Consular staff urgently sought clarification, and at the suggestion of the hon. Gentleman and Mr Rochester’s family, in 2002 the Greek authorities agreed on an independent DNA test to be carried out by a third country at the National Institute of Criminalistics and Criminology in Belgium. In order to complete that test, the Greek authorities stated that three samples were required, including one from Mr Rochester’s remains, as the hon. Gentleman has said.
Despite our representations on behalf of the family to explain their distress, Greek authorities remained firm on that point. They did not accept that it would be possible to determine once and for all the identity of the kidney unless the sample was taken from the exhumed remains. They would not accept skin samples that had been previously taken from Mr Rochester for an unrelated reason in the UK some time before his death, and they would not take samples from a next of kin.
It is testament to the fortitude of the family that, despite their concerns, they agreed to the exhumation of Mr Rochester’s body. The DNA test could then proceed, and in May 2012 a summary of the results was passed by the Ministry of Foreign Affairs to the Foreign and Commonwealth Office and the office of the hon. Gentleman and the family. The summary stated that the kidney that was originally repatriated on
As the hon. Gentleman has said, the family have since made it clear—quite understandably—that they would like to see a full version of the results to assure themselves that they are valid. Our understanding from the Greek authorities is that those results would be disclosed in full only to someone with a vested legal interest in the case, such as a family member as next of kin, or their appointed lawyer in Greece. That would mean a family member either travelling to Greece, or appointing a legal representative there.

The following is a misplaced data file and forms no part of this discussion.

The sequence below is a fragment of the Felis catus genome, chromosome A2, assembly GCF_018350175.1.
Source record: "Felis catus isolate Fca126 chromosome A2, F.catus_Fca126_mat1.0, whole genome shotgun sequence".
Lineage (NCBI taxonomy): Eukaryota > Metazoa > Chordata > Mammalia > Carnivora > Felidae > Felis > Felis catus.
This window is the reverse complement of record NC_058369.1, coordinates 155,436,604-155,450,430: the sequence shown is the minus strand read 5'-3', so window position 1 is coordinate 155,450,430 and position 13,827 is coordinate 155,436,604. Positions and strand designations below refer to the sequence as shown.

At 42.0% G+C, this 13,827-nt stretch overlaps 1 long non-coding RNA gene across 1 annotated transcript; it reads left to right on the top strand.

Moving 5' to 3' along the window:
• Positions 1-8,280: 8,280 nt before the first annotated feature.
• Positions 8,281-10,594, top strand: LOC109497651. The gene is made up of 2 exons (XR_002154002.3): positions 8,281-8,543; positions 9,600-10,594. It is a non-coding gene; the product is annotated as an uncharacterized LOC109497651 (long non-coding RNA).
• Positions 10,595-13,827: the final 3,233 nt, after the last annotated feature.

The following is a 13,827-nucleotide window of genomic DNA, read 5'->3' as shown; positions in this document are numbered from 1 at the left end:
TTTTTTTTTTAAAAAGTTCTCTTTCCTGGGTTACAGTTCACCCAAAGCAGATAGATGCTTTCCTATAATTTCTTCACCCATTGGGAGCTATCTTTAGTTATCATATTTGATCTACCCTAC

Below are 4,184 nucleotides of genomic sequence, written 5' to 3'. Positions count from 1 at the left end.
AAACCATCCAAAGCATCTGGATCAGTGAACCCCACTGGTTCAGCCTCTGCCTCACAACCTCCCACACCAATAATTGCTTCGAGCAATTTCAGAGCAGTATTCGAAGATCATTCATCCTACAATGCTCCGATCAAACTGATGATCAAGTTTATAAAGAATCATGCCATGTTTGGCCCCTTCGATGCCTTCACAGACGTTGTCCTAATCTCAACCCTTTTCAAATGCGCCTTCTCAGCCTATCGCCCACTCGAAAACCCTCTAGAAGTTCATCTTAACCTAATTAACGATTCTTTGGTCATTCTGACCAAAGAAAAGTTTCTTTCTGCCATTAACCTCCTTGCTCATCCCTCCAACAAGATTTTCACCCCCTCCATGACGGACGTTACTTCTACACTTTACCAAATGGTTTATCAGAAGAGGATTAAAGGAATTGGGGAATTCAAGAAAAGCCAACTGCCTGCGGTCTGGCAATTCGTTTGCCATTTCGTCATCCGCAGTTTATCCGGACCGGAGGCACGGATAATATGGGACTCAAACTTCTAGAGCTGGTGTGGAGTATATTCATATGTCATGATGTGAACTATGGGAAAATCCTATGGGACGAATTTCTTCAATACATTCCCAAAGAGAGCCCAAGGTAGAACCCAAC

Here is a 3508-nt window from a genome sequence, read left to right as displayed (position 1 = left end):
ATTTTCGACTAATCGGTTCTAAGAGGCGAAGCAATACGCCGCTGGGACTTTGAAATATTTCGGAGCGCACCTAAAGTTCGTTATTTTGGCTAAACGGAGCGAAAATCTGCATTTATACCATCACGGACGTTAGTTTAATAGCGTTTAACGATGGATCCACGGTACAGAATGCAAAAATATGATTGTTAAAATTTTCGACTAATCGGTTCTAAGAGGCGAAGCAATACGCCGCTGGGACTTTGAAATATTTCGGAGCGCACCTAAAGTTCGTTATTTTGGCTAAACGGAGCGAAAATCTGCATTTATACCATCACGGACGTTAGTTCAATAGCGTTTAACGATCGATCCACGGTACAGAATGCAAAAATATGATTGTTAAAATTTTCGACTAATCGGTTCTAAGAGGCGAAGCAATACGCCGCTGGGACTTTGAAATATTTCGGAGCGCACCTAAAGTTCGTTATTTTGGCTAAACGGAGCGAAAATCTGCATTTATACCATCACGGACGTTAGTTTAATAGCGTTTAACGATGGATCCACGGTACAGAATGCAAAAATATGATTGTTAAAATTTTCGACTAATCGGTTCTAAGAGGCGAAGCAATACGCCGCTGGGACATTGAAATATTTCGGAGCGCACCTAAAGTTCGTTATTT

I appreciate that the hon. Gentleman has a signed letter from Mrs Cummings authorising him to act on her behalf, but as I have said, my understanding is that that can be done only by a legal representative in Greece.
What the Greek Ministry of Justice has been asked for is a Government document. Will the Minister make representations to his Greek counterpart to see whether there is some other method? This family is not in a position to get the finance together to do what has been suggested by the Greek authorities, but without that, and without a full copy of the report, as I have said, they will not get closure.
The hon. Gentleman is right—of course they will not get closure until they see the whole report. However, the Greeks are standing firm on this matter and have said that the results can be disclosed only to a next of kin or legally appointed representative. We will raise the case again although I suspect we will not get very far on that particular point.
It is not for the Foreign and Commonwealth Office to interfere with Greek law on this point. But it is right that the Greek authorities should respond to the hon. Gentleman directly, and I am more than happy to write to the Greek ambassador. I am incredulous that the ambassador has not replied to the hon. Gentleman and I can only think that it is the result of an oversight that I am sure the ambassador will wish to right at the earliest opportunity. I shall point out to him as soon as possible that the hon. Gentleman still awaits a response. I will also ask our embassy in Athens to press the Rhodes public prosecutor’s office for a response to the hon. Gentleman’s letter and, of course, we can provide updated details for lawyers in Greece if that would be helpful.
Once again, may I say that my deepest sympathies go out to the family? It is only natural and understandable that they should seek closure on what must have been a terribly distressing period of uncertainty over Mr Rochester’s body—an uncertainty that has gone on for far too long. The Foreign and Commonwealth Office will continue to give all appropriate support to the family as they pursue this, and we will also give what support we can to the hon. Gentleman, who has been so dogged in his determination to get justice for his constituents.
Question put and agreed to.